or, The Hitchhiker’s Guide to Fear and Loathing at a Public Library Reference Desk

What Do To When Authors Die

   March 13th, 2015

Terry Pratchett died this week, and I, like many people, were saddened.

I came to the Discworld books later in my life, sort of by accident (which is the best way to come across books like the Discworld books), and to say I liked them is an understatement. It was more like the worlds and characters had just been waiting for me and were happy to have me turn up.

It wasn't until later that I realized I had already read some Pratchett, without knowing it. His book, Good Omens, co-written with Neil Gaiman, was another I had inadvertently come to on my own, on the shelf in an independent book shop in Yellow Springs, Ohio. I can't say it changed my life, but I thoroughly enjoyed it, and was also introduced to Neil Gaiman that way. I somehow missed the introduction to Terry Pratchett, but since I got there in the end, I suppose it is okay.

Perhaps because of this, but perhaps also just because they are similar and the connection is logical, I have always linked Terry Pratchett and Neil Gaiman in my head.

So when I came across the following line while reading Neil Gaiman's Trigger Warning today (specifically in the story, The Man Who Forgot Ray Bradbury), I couldn't help but be reminded of Terry Pratchett's death:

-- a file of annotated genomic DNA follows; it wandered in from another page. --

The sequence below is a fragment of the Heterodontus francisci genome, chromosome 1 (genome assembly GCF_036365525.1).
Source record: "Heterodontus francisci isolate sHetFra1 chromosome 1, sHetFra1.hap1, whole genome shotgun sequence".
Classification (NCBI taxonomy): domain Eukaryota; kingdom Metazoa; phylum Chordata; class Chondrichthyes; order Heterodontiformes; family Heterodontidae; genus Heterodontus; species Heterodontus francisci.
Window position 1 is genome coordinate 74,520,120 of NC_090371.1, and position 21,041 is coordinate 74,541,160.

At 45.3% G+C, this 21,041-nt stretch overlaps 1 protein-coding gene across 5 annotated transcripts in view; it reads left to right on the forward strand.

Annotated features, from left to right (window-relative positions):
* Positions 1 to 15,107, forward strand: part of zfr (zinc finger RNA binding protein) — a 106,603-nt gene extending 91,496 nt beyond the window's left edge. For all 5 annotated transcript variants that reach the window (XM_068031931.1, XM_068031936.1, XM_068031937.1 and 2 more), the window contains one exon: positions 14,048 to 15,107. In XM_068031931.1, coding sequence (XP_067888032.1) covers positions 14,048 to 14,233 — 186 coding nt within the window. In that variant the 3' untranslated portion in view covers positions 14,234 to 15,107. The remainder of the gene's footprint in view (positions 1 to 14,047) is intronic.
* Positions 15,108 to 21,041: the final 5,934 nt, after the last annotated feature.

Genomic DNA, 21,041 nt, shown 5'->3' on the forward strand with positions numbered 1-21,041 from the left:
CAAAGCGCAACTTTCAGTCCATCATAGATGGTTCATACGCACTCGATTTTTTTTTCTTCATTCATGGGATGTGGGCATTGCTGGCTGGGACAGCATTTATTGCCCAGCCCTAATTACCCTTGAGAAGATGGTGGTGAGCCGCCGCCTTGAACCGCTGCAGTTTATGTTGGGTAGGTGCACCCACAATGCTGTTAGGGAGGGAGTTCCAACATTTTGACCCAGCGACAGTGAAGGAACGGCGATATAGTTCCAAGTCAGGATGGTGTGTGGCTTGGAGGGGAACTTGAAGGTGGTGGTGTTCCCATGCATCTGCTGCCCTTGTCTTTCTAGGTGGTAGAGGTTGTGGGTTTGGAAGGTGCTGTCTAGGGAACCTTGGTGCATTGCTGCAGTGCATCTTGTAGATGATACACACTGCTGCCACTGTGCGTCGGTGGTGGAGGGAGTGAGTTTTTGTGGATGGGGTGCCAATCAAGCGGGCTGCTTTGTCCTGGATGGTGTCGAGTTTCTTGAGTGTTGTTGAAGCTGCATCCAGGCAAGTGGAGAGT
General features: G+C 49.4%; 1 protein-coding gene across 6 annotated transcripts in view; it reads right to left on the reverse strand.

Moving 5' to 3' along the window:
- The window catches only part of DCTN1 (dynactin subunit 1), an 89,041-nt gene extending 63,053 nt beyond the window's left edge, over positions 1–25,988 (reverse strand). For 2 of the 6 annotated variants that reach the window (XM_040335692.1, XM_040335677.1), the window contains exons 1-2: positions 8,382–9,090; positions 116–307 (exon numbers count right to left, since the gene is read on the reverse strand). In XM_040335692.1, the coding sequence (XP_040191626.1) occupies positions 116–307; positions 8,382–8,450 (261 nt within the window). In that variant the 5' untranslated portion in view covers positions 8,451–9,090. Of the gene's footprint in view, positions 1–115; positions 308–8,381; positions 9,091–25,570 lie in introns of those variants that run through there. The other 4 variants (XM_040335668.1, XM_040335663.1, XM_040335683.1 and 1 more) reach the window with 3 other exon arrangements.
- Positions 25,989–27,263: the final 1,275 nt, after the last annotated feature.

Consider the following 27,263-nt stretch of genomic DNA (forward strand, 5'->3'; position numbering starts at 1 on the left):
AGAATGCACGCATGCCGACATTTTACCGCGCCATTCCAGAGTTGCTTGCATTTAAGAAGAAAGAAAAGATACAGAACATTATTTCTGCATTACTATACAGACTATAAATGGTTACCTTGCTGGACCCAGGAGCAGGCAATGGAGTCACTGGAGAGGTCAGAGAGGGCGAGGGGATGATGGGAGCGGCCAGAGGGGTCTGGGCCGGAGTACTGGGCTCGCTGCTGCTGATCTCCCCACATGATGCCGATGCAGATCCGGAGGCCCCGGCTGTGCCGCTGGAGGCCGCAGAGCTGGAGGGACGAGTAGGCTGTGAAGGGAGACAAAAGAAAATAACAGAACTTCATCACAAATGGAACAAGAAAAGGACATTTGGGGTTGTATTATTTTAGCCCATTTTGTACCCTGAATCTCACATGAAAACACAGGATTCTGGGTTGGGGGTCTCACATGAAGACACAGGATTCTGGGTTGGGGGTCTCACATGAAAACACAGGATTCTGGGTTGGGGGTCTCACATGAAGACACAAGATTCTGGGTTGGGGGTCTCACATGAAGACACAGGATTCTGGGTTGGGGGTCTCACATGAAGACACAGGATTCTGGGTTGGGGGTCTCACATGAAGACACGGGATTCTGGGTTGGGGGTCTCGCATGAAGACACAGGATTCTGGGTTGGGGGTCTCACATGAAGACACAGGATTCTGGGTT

I sometimes imagine I would like my ashes to be scattered in a library. But then the librarians would just have to come in early the next morning to sweep them up again, before the people got there.

Very appropriate on many levels, but it also seems that there is hardly a tribute fitting enough for such a creative and prolific writer as Terry Pratchett.

Tags: , , , , , , , ,

4 Responses to “What Do To When Authors Die”

  1. Tori Says:

    It took me a long time to appreciate Terry Pratchett. I couldn’t get into Discworld until the Tiffany Aching books, but when I found out last week that he’d passed I was pretty bummed.

    He may not be able to have his ashes scattered in a library, but they are passing his name along the Clacks.


  2. Brian Herzog Says:

    @Tori: I heard about that, and think it’s a great idea. I guess there’s some controversy over how well what’s been implemented mirrors the activity on the clacks, but that seems silly – the concept is an awesome way to immortalize him.

  3. Alyssa Mandel Says:

    It was Dark Star Books, wasn’t it? With the cat dozing in the window? I’m from Dayton, Ohio, though I’m in Florida now. Yellow Springs was a little piece of pseudoBerkeley not too far from my hometown. I hope you had some HaHa Pizza while you were there.

  4. Brian Herzog Says:

    @Alyssa: I think you are right – and according to Google Maps, it’s still there. Thanks! And yes, I spent a lot of time at HaHa and the Little Art Theater during college. I miss that place.